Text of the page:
Is Your L&D Training Reaping the ROI You Need?

Simple steps to measure the success of your learning effort.

We’ve all been there—days spent away from our jobs completing required training programs that ultimately left us disappointed, confused, marginalized, and with no new learning assets.

Certainly, employee development plays a pivotal role in every successful enterprise today. But the most successful Learning and Development (L&D) teams also understand how to measure the success of each training course and react accordingly.

Here are three simple tools to access training course ROI and tips to make improvements when necessary:

1. Determine if training is the best solution.

It is possible to improve operational performance with an action that does not involve employee training through process updating, implementing new technology, bolstering employee motivation, or eliminating outdated mandates.

When organizations are unsure of the root cause of an operational issue, assigning employee training can quickly produce dramatic insight and measurable data, leading to enhanced performance, improved production, and even internal cost savings.

Traditional training models address performance issues only when there is a lack of knowledge and skills. A training needs analysis (TNA) will identify where employee training can make a meaningful contribution toward improving performance.

The analysis also can reveal other variables that cause employees not to perform at the optimum levels, such as organizational culture, personal problems, job satisfaction, or financial compensation.

It is essential to determine reasons for the poor performance; this valuable exercise is a systematic, methodical evaluation that leads to an actionable strategy to yield improved employee performance outcomes.

TAKEAWAY: The best training strategy in the world can’t fix operational issues.

The real cause typically reveals itself quickly when you go directly to the source.

Shadowing employees for first-hand accounts of their experiences—asking questions and actively listening to them—is often the best method for conducting a needs analysis.

When conducting a training needs analysis:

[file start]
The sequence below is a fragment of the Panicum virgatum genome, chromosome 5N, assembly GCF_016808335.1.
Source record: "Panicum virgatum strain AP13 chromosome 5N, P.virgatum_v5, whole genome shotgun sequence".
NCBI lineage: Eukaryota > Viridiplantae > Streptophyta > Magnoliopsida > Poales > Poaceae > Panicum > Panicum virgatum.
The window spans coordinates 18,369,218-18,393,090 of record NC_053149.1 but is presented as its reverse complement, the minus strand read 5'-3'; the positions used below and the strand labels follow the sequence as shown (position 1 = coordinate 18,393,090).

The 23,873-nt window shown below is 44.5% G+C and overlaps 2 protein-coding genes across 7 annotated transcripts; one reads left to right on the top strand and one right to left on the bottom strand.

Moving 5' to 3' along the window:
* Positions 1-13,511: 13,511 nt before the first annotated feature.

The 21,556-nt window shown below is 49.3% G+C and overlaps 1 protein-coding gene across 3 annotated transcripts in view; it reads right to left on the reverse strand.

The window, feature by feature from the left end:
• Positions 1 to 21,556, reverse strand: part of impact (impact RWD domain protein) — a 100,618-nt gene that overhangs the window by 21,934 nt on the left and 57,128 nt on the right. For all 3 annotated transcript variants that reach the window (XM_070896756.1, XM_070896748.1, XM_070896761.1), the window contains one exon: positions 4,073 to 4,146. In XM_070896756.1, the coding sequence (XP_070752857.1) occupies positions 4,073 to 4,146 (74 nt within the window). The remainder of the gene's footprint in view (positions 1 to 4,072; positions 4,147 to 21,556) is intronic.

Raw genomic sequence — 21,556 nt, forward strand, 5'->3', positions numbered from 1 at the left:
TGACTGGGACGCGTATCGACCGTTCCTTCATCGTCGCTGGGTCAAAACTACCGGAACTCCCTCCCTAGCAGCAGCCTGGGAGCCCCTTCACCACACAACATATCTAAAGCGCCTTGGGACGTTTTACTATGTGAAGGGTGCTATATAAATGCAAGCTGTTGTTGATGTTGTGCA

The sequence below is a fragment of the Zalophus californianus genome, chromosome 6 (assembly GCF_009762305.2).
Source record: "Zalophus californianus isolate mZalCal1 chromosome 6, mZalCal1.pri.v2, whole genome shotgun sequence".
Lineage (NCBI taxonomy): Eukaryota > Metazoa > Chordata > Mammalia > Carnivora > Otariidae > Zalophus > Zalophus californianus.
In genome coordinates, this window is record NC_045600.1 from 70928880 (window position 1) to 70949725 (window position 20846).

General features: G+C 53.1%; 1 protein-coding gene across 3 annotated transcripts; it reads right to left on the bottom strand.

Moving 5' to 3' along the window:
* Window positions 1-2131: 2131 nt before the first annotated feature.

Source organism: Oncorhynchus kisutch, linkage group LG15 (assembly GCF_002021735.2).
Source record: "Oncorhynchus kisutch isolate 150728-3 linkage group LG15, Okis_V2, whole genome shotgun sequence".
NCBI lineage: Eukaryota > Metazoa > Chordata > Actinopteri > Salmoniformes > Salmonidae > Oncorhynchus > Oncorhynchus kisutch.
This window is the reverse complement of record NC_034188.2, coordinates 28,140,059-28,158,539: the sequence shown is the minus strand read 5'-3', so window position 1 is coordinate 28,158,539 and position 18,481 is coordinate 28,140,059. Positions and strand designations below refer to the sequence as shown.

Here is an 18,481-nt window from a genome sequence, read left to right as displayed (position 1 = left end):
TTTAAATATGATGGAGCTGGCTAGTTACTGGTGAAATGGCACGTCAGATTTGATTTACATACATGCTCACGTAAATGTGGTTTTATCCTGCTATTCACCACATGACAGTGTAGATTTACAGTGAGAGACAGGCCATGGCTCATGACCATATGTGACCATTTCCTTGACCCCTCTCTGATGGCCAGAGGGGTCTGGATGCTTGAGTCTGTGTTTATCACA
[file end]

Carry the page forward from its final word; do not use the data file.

1) Identify the knowledge, skills, and behaviors essential for achieving performance and business goals.

2) Collect information about the employees currently doing the work:

  • Do they have the right skills to do the job?
  • Do they have the right knowledge to do the job?
  • Are workers motivated to do the job?
  • What type of training is available?
  • How are they trained (classroom, online, on-the-job)?
  • Are there other variables affecting performance?

3) Identify the gaps between current knowledge and required knowledge.

4) Evaluate existing and new training options that eliminate the knowledge or skill gaps.

5) Report the analysis findings, and include recommendations for training plans.

When training is determined to be a necessary means to overcome a knowledge deficit, a Learning professional can recommend or develop training best aligned with the employee’s role or function to promote knowledge retention and support enhanced skills transfer.

In my organization, UL, our adult learning experts can review an organization’s current training matrix and competency plans to identify gaps in learning solutions and recommend off-the-shelf or custom training options to close those gaps.

2. Assess training effectiveness.

When training is assumed to be the right intervention, a post-training analysis or audit confirms if the training produces the desired performance outcome.

Example: Information collected during the review might include the learner’s opinion on the effectiveness of the training and the impact of the training on the employee’s job performance. It also can measure the clearness and relevancy of the content.

For e-learning, a post-training review often provides metrics on the average pacing of the course, time spent completing the course, and insight into the assessment—the number of questions answered correctly, the number of attempts until it is marked as passed, and other diagnostic data.

Valuable data also comes from auditing pre-training performance as compared to post-training performance.

Example: Testing an employee’s skills before and after the training to identify performance improvement.

TAKEAWAY: If there are no external environmental or personal factor changes, improved employee performance can link to training effectiveness.

Organizations who are interested in preventing serious losses due to safety lapses consistently review training programs to ensure employees are receiving targeted training to prevent safety incidents.

3. Analyze post-training metrics.

When delivering e-learning via a dynamic learning management system (LMS), post-training audits benefit from the data compiled from thousands of learners. This data helps Learning and Development professionals isolate unsatisfactory course content through test question results, topics completed too quickly, or common exit points in the course. (Thank you kindly, big data.)

A continuum of technological activity in the business world today requires a powerful training arsenal to keep employees compliant, upskilled, motivated, and performing optimally.

But these training efforts need to be measured and assessed to ensure the manpower and expense devoted to professional development meets desired educational goals and performance outcomes.

Teri Hale is a senior learning manager at UL PURE Learning, overseeing program management for the UL EHS Content Solutions group. She is a global e-learning speaker and author, holds an MS degree in Technology Education, and is a Certified Project Management Professional.

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